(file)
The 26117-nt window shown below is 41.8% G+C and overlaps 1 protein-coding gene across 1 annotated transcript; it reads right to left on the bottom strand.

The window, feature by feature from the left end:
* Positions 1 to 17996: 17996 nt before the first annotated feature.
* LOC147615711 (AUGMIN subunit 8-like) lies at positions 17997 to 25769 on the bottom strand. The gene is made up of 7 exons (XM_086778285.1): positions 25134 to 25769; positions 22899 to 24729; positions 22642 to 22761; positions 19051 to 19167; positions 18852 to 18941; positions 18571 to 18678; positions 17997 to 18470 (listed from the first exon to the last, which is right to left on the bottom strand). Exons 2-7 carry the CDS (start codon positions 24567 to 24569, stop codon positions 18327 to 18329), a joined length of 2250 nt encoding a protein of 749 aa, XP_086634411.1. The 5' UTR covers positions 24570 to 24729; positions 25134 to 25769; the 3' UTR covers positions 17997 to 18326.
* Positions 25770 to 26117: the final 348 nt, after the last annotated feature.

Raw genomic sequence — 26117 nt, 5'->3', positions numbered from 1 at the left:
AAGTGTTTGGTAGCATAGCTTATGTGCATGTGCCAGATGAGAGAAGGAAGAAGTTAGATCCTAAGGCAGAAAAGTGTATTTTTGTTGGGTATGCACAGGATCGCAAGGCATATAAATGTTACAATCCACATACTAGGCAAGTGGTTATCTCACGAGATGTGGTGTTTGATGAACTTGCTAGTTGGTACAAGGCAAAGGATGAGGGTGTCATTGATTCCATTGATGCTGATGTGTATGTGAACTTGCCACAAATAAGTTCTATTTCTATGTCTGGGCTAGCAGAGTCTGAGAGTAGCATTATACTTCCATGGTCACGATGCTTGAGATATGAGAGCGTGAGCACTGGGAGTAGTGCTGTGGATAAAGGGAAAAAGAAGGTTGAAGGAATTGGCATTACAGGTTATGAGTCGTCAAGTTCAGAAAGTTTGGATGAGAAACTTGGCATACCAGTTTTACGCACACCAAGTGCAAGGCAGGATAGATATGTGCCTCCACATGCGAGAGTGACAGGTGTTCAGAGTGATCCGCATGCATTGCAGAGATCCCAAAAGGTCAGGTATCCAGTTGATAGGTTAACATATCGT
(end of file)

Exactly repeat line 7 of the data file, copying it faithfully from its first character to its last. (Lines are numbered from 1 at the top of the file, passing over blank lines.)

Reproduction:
AAGTGTTTGGTAGCATAGCTTATGTGCATGTGCCAGATGAGAGAAGGAAGAAGTTAGATCCTAAGGCAGAAAAGTGTATTTTTGTTGGGTATGCACAGGATCGCAAGGCATATAAATGTTACAATCCACATACTAGGCAAGTGGTTATCTCACGAGATGTGGTGTTTGATGAACTTGCTAGTTGGTACAAGGCAAAGGATGAGGGTGTCATTGATTCCATTGATGCTGATGTGTATGTGAACTTGCCACAAATAAGTTCTATTTCTATGTCTGGGCTAGCAGAGTCTGAGAGTAGCATTATACTTCCATGGTCACGATGCTTGAGATATGAGAGCGTGAGCACTGGGAGTAGTGCTGTGGATAAAGGGAAAAAGAAGGTTGAAGGAATTGGCATTACAGGTTATGAGTCGTCAAGTTCAGAAAGTTTGGATGAGAAACTTGGCATACCAGTTTTACGCACACCAAGTGCAAGGCAGGATAGATATGTGCCTCCACATGCGAGAGTGACAGGTGTTCAGAGTGATCCGCATGCATTGCAGAGATCCCAAAAGGTCAGGTATCCAGTTGATAGGTTAACATATCGT